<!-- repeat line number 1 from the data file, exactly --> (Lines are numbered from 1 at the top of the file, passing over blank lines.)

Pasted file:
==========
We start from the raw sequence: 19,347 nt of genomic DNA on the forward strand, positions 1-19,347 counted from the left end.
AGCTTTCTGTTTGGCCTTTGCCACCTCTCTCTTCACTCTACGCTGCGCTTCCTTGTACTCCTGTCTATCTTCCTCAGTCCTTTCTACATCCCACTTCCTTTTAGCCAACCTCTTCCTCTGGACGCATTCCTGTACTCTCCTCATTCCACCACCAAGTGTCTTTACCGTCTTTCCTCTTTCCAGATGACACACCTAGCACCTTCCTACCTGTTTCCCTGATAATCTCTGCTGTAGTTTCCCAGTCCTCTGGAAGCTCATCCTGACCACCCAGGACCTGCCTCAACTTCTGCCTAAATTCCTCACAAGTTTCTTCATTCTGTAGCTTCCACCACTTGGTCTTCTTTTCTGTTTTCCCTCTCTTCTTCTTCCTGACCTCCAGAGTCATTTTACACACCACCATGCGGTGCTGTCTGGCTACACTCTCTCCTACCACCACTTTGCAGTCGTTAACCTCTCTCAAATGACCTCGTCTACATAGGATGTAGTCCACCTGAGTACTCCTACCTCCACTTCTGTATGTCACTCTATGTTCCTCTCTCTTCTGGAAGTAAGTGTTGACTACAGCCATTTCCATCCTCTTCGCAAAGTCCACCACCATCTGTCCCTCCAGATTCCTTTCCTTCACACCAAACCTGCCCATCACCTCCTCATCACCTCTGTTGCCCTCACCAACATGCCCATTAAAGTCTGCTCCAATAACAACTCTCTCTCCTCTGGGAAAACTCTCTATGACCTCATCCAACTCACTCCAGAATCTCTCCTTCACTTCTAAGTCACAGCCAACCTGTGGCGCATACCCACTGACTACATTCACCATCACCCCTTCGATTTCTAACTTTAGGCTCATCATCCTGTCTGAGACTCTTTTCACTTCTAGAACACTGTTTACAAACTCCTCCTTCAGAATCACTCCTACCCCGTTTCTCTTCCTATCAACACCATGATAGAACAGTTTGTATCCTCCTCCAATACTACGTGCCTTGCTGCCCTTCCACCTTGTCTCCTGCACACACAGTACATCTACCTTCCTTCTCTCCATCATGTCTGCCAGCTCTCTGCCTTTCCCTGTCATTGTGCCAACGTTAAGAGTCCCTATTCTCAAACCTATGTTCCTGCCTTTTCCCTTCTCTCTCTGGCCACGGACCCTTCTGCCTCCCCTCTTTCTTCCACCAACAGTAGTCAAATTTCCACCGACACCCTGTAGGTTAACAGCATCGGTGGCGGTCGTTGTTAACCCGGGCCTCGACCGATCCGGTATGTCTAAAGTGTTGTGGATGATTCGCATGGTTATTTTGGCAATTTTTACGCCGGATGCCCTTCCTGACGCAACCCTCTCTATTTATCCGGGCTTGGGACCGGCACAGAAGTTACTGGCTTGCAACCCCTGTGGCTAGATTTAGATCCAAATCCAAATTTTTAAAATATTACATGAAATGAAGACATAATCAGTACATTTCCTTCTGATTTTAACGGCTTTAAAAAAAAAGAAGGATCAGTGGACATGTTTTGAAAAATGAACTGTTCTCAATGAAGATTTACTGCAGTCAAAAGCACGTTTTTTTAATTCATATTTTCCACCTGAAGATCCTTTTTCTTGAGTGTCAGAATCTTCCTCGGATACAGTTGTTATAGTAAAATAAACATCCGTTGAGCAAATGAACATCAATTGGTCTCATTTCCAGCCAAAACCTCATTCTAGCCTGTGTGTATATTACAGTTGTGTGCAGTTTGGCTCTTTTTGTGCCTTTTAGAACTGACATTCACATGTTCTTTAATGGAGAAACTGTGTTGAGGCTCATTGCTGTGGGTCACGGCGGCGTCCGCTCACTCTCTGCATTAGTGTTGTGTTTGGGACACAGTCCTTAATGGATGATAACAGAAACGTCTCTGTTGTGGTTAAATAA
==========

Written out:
We start from the raw sequence: 19,347 nt of genomic DNA on the forward strand, positions 1-19,347 counted from the left end.